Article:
Bounty Hunter Bares Soul In Autobiography

Duane "Dog" Chapman, star of A&E's "Dog The Bounty Hunter" in an undated file photo.
AP Photo
By the ShowBuzz's Caitlin Johnson

When most people think of Duane "Dog" Chapman, they think of cigarettes, large muscles, tattoos, a blonde mullet flowing in the wind as he runs to apprehend a convict.

That's the Dog we see on the top rated A&E series "Dog The Bounty Hunter," a reality show about Chapman's family bounty hunting business.

There is a lot more to Chapman's story and it's all revealed in his candid book, "You Can Run But You Can't Hide," which reached No. 1 on the New York Times bestseller list. It is currently ranked No. 25.

The book details Chapman's troubled childhood and his reckless teenage years when he hung around with a biker gang called the Disciples. These facts may not be terribly surprising. But did you know that Chapman is half Indian? Did you know he is deeply religious and has been a devout Christian most of his life? Did you know he was convicted of murder?

The book reveals all these facts about Dog's life, including the revelation that he saw an angel at age 25 while on an airplane home after serving 18 months in jail for a murder he says he did not commit.

"That was the only one I've ever seen. I don't just walk around and poof, there's an angel, but how do you explain that?" He told The ShowBuzz.

In the book, Chapman writes that he had a conversation with a redheaded man on an airplane who urged him to have faith in God despite all the hardship he endured. Chapman was drinking during the conversation and suddenly the man disappeared. The flight attendant told him he had been talking to himself the whole time.

"Maybe I was too drunk to know, but back at 25 years old, to me, that was an angel," he said.

Whatever it was, Chapman said that that conversation helped him turn his life around. Stories like this help Chapman tell the truth about his extremely eventful life, populated by bikers, five wives and 12 children. It's his ups and downs, his experience on the wrong side of the law that makes him an effective hunter of criminals, he said, because he knows how they think.

Today, Chapman says the majority of people he goes after are drug addicts -- specifically meth addicts.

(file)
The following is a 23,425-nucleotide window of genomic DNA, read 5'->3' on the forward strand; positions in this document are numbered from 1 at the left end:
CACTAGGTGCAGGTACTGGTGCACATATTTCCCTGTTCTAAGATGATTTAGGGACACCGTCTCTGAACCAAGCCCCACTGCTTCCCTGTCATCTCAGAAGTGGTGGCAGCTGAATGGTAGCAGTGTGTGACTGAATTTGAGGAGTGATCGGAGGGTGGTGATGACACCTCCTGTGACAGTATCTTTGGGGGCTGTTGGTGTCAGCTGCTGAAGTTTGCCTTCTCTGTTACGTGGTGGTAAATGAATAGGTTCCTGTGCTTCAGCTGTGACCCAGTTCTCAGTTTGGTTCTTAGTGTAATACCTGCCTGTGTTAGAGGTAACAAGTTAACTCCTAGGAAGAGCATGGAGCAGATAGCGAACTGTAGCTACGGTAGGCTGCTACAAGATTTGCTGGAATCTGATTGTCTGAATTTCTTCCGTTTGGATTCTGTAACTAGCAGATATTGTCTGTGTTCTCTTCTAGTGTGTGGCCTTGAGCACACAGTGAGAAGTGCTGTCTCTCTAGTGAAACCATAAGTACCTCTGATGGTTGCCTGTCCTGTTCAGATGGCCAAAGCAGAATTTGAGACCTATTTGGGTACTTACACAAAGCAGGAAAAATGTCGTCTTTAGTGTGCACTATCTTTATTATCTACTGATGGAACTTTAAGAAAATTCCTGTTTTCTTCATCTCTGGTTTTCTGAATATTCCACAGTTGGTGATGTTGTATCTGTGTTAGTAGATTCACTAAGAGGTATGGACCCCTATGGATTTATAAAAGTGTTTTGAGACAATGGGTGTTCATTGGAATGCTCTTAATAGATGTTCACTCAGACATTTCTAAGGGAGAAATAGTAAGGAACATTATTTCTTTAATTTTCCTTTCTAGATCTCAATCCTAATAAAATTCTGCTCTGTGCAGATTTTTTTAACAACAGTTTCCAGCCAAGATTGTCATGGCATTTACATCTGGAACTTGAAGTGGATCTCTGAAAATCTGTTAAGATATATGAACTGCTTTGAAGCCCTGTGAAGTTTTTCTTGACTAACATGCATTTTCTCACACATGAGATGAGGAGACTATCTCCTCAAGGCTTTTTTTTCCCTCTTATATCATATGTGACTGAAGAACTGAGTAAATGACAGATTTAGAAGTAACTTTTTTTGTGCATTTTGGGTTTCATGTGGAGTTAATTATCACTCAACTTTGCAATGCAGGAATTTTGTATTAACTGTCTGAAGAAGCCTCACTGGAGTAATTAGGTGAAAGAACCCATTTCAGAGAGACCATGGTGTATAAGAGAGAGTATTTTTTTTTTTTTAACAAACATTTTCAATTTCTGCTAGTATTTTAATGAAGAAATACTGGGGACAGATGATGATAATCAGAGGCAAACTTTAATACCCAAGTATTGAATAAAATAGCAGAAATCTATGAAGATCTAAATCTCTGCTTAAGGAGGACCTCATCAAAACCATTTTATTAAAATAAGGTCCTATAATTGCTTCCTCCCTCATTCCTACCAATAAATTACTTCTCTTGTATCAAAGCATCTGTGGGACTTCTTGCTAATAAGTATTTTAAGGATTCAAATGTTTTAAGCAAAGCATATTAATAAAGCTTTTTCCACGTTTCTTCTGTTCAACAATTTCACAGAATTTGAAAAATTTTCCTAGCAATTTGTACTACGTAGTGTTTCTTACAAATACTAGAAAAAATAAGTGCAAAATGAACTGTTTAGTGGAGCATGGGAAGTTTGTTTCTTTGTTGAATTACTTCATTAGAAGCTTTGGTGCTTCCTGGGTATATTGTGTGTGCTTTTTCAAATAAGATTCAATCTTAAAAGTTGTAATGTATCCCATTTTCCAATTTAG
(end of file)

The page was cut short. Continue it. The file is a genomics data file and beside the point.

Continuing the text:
"With methamphetamine, it's not like heroin and shoot it up and nod, or cocaine where you run into the closet and freak because the cops could be coming, but methamphetamine gets you out there in the public, so that's the drug that's dangerous," he said. "You know, No. 1, it eats your body. They make this stuff out of battery acid."

Aside from his own drug use, Chapman knows first-hand the awful toll it takes on human life. He lost his own daughter Barbara Kate to the scourge of drugs. She died at age 23 in a high-speed car crash that involved drugs on the same day that Chapman married his longtime companion, Beth. So when he arrests people who are hooked on drugs, he can't help but sympathize.

"I had a guy the other day, I arrested a young man recently, and the father of to the young man said, 'You know, Dog, I love my son, but I just don't know what that drug is going to tell him to do,' " Chapman said. "And I thought, 'You know what, sir, that's exactly what is going on here."

But there is one case where the Dog had no sympathy. It was his greatest capture: Andrew Luster, who was convicted of series of rapes in 2003.

"No. 1, he was a millionaire's great-grandson. He was a challenge," Chapman said. "They said 'Dog, he's got $ 30 million at his disposal. How can you catch him? No. 2, 86 counts or rape."

It was a difficult case for Chapman, but one he said he would willingly give his life for. He captured Luster in Mexico and in doing so violated Mexico's extradition laws. As a result he spent some time in prison. Charges against Chapman were eventually dropped, but Chapman said all the hardship he endured was worth it.

"The lowest moments of my life, I never thought -- you know I worried about making a parole ... or did my mom write me a letter that day," he said. "I did have a second chance when I was 24 years old and I take that second chance to the grave."